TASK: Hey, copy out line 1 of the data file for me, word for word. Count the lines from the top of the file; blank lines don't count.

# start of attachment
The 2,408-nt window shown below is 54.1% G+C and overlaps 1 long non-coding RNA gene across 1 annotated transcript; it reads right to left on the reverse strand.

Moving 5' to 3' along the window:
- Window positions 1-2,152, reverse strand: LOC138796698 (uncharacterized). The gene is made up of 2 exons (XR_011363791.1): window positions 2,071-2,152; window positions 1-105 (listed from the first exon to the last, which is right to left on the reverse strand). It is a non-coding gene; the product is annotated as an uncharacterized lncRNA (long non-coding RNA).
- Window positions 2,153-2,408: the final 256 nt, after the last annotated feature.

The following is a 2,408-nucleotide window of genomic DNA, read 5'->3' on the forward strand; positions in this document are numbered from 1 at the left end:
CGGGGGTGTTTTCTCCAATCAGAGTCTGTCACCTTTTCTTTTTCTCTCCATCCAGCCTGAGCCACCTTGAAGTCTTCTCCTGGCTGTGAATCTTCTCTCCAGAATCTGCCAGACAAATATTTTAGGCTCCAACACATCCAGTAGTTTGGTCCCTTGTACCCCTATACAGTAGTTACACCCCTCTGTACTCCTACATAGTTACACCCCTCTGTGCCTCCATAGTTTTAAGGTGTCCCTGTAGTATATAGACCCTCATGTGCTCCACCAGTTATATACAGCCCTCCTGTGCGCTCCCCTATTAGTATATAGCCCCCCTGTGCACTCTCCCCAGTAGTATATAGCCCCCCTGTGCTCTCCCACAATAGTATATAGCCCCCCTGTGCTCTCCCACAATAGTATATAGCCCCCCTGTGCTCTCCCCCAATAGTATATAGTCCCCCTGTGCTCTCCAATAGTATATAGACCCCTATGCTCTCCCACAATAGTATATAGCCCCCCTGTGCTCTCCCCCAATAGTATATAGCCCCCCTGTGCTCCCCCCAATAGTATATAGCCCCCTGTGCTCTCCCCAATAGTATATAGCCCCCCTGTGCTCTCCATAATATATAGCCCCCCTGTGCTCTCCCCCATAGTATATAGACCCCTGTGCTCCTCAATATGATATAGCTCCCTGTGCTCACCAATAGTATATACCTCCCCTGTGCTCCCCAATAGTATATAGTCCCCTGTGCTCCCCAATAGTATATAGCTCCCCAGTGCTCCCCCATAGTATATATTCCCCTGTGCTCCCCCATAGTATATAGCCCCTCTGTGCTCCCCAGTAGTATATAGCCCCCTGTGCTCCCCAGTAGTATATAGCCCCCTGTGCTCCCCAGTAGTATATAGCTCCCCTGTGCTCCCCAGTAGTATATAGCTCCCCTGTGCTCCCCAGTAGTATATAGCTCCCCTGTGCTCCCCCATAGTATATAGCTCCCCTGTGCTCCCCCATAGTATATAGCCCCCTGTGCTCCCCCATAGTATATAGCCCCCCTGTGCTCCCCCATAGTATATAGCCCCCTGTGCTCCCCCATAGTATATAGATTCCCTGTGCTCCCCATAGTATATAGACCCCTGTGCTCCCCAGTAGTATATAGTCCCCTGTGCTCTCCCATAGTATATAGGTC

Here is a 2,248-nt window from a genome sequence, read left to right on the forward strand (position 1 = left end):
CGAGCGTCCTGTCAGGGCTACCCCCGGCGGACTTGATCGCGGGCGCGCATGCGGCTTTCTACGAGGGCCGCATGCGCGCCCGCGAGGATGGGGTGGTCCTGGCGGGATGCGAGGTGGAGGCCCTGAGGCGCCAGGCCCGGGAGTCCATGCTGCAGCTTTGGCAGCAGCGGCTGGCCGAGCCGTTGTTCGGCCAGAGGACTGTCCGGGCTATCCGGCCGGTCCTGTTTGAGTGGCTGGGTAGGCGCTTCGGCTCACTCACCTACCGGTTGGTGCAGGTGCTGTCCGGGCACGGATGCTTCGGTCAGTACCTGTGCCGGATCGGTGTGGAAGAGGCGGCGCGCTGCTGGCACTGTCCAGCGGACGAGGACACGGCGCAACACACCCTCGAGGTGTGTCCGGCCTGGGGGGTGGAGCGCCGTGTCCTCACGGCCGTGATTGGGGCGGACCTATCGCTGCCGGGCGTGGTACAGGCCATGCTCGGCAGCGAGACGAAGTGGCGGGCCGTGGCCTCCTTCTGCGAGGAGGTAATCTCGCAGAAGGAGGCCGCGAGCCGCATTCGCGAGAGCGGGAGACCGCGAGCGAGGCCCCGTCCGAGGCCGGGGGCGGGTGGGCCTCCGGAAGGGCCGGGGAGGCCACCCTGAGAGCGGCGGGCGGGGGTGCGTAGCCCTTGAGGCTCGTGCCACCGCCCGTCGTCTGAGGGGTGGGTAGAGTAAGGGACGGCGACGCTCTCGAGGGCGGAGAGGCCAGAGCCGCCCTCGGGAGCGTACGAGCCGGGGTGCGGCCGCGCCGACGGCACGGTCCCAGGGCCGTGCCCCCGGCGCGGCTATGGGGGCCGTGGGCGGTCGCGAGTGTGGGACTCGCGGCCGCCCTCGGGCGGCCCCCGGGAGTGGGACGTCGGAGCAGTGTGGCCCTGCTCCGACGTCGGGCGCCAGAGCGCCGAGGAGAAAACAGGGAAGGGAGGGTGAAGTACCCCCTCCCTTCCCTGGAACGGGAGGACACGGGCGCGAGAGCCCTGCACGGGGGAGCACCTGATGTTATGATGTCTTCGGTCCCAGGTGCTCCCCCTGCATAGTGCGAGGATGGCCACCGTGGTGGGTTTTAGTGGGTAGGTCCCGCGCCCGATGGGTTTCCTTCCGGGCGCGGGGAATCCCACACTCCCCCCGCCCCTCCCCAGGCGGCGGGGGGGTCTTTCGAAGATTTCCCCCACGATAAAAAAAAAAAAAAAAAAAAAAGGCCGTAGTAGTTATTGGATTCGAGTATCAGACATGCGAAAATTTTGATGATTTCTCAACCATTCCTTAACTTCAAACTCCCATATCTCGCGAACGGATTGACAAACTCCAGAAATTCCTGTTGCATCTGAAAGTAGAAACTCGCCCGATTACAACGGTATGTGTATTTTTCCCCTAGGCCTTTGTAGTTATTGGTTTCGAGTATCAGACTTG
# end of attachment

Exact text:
The 2,408-nt window shown below is 54.1% G+C and overlaps 1 long non-coding RNA gene across 1 annotated transcript; it reads right to left on the reverse strand.